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British Birds: Surviving a changing climate


Partner organisation of the Watches

By James Pearce-Higgins, Director of Science, British Trust for Ornithology

The issue of climate change is in the news on an almost daily basis. We are seeing growing evidence of its impacts on the natural world, from the bleaching of corals in the Indian Ocean, to raging wildfires in Australia, to shrinking ice-sheets affecting polar bears in the Arctic. Closer to home, the fingerprints of climate change are all over the British countryside, but here, the impacts on species are not always negative.

On a dark January morning, the long hot days of summer seem a world away. But in less than three months, thousands of birdwatchers will be getting up early to take part in an annual monitoring scheme run by the British Trust for Ornithology (BTO) in partnership with the RSPB and JNCC. By spending just two early mornings counting birds in a specific 1km square, they contribute to national monitoring that has tracked changes in the abundance of breeding bird populations across Britain for over fifty years. Not only does this information tell us which species are increasing or declining, and therefore play an important role in setting conservation priorities, it has also provided vital evidence about the impacts that climate change has had on British birds.

That impact is large. In a paper published in the journal Bird Study last summer, BTO showed that over a third of breeding bird species have been affected by changes in temperature or rainfall over the last 50 years. The strongest effects were during the winter months. Mild winters, such as this year’s, are relatively benign for our resident bird species.

Many birds survive better than they would during a prolonged cold-snap.

As our winters have warmed in response to climate change, populations of bird species living in the UK have increased over time. Small songbirds that feed on insects like goldcrests, long-tailed tits and wrens have particularly benefitted from warmer weather. In other words, the impacts of climate change are just as apparent in our gardens and across the British countryside as they are in the Arctic or in coral reefs. Our birds are physically adapted to the climate they are in. Wrens in northern Scotland are half a gram heavier than those in the south-west of England, which enables them to cope with colder winters compared to their soft English cousins! Whether this will make them able to respond quickly to the changes that they face, time will tell.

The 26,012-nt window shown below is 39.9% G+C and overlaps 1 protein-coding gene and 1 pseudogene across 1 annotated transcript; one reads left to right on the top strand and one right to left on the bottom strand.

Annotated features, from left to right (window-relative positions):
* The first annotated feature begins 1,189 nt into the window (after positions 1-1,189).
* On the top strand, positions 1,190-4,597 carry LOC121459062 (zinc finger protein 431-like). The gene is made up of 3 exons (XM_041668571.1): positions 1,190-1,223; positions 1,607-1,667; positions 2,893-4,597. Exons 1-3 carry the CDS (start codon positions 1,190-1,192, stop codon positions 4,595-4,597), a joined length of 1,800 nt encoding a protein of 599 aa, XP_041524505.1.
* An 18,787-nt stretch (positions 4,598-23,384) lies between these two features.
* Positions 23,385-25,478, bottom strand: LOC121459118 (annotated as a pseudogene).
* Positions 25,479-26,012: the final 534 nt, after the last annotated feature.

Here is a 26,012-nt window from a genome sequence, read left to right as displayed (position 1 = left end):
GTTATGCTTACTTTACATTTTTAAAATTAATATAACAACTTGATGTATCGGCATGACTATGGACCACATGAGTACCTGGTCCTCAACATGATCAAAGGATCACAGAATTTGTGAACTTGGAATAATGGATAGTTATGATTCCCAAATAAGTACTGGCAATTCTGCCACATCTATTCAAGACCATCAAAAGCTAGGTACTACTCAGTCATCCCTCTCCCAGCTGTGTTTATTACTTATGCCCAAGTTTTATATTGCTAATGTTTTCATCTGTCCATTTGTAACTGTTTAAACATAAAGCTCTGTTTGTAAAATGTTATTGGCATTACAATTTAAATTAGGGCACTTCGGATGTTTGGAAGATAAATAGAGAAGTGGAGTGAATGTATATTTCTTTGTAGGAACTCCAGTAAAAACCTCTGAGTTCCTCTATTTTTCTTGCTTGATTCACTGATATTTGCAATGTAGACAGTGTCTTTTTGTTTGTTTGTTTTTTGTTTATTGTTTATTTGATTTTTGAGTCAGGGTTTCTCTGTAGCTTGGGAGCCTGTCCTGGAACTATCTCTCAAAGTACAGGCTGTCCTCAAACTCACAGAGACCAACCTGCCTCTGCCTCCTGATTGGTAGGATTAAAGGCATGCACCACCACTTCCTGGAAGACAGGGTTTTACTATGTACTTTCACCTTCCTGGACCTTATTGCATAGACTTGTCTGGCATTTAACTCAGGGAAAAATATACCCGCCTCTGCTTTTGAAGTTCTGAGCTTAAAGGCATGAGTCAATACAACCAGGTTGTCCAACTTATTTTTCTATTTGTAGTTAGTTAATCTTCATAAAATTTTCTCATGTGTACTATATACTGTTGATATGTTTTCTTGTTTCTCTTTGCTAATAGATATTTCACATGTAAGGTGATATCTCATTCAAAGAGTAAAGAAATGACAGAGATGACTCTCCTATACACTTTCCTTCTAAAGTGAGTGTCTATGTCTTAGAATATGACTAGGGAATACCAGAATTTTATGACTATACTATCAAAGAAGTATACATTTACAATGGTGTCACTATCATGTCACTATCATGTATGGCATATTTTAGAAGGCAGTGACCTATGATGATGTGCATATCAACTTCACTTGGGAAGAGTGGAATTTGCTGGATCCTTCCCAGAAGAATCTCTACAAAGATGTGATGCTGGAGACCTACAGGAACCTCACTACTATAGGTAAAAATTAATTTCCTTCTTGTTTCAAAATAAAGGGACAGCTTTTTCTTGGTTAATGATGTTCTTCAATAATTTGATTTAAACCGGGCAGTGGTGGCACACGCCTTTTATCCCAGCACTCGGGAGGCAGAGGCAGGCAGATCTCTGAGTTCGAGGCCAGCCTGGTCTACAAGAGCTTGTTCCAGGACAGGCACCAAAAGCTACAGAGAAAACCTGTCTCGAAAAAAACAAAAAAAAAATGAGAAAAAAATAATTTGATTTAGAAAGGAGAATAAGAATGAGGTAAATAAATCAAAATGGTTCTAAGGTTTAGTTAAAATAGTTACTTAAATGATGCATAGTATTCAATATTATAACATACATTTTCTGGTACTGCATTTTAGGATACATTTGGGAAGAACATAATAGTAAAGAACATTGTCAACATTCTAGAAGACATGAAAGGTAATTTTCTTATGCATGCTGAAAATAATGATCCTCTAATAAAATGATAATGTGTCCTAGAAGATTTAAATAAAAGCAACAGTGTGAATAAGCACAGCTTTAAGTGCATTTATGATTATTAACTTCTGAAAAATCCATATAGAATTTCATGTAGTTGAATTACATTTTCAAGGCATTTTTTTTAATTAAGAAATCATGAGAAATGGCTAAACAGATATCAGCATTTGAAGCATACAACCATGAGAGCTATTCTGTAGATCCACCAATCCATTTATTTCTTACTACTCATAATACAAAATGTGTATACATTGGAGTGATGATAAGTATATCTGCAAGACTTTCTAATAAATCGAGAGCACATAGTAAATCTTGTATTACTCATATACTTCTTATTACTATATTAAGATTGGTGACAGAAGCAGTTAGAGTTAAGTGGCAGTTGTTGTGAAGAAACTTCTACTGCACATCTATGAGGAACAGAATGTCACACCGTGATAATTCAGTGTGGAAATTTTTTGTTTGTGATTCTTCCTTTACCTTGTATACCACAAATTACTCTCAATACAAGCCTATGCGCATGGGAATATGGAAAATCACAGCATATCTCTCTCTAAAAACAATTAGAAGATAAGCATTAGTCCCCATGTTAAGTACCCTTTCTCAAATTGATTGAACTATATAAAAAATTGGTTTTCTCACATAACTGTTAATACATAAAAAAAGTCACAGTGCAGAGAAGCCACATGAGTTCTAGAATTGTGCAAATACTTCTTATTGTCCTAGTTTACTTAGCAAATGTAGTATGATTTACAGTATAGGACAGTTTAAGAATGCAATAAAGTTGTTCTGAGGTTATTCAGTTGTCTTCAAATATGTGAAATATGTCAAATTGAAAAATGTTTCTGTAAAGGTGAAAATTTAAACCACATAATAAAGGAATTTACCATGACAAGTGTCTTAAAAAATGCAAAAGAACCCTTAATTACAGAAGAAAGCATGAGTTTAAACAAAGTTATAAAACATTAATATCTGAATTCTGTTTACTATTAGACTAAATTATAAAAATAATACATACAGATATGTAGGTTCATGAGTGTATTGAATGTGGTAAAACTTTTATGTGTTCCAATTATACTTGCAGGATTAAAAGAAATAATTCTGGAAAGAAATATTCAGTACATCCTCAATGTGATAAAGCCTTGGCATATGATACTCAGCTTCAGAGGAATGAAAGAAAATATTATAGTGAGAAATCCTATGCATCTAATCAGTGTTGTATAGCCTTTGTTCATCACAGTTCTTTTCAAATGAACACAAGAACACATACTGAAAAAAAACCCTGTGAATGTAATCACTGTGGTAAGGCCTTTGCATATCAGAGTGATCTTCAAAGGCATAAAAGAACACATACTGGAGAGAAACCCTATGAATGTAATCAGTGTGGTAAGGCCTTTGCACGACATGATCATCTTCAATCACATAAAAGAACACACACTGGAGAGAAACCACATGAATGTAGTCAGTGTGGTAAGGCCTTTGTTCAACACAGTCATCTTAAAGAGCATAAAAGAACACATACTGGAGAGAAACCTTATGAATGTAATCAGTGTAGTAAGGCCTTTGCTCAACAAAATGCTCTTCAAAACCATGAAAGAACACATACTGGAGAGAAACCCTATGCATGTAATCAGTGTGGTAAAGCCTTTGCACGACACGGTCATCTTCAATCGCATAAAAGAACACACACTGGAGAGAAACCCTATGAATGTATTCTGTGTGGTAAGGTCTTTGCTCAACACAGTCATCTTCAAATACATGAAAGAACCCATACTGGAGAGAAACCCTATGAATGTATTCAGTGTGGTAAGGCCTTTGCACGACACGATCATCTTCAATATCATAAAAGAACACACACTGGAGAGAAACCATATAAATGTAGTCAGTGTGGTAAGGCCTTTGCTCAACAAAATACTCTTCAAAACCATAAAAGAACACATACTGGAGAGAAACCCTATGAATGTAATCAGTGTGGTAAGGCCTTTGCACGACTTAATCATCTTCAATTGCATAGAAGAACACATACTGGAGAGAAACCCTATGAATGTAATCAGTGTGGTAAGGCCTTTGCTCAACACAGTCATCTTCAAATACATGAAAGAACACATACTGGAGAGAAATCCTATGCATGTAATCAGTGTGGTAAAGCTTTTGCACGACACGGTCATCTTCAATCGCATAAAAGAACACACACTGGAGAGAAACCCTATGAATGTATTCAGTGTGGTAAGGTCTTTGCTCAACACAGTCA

Warmer winter temperatures predict that long-tailed tit populations have doubled since the 1960s (dashed line), which match the observed changes (solid line) pretty well.

Not good news for long distance migrants

In contrast, our long-distance migrants, such as willow warblers and cuckoos, are not in Britain during the winter, and so do not benefit from the improved conditions. Populations of many of these species have not increased; in fact, many have declined. Although they are vulnerable to changes in the amount of rain in Africa, where they winter, and to conditions in Europe during migration, the precise reason for these long-term declines is still unclear, which we at BTO are working hard to understand.

Long-distance migrants, such as this Whitethroat, don’t just face a changing climate in the UK, but also in Africa where they winter. Photo by Edmund Fellowes / BTO.

The results of our research suggest that climate change will continue to alter the balance of bird species in the countryside around us. Whilst this may be to the benefit of many of our familiar resident garden birds, it is unlikely to have the same positive impact on long-distance migrants. Some of our rarer specialists which need a particular kind of habitat to survive are especially vulnerable to climate change. Birds such as golden plovers and black grouse in the uplands, or seabirds like kittiwakes and puffins, face a warming ecosystem where their main prey are less abundant. Whatever the future holds, by helping to monitor bird populations, whether by taking part in the Breeding Bird Survey or telling us about the birds that you see all year round through BirdTrack, you can help us understand the changes that are occurring, and help inform what can be done as a result.

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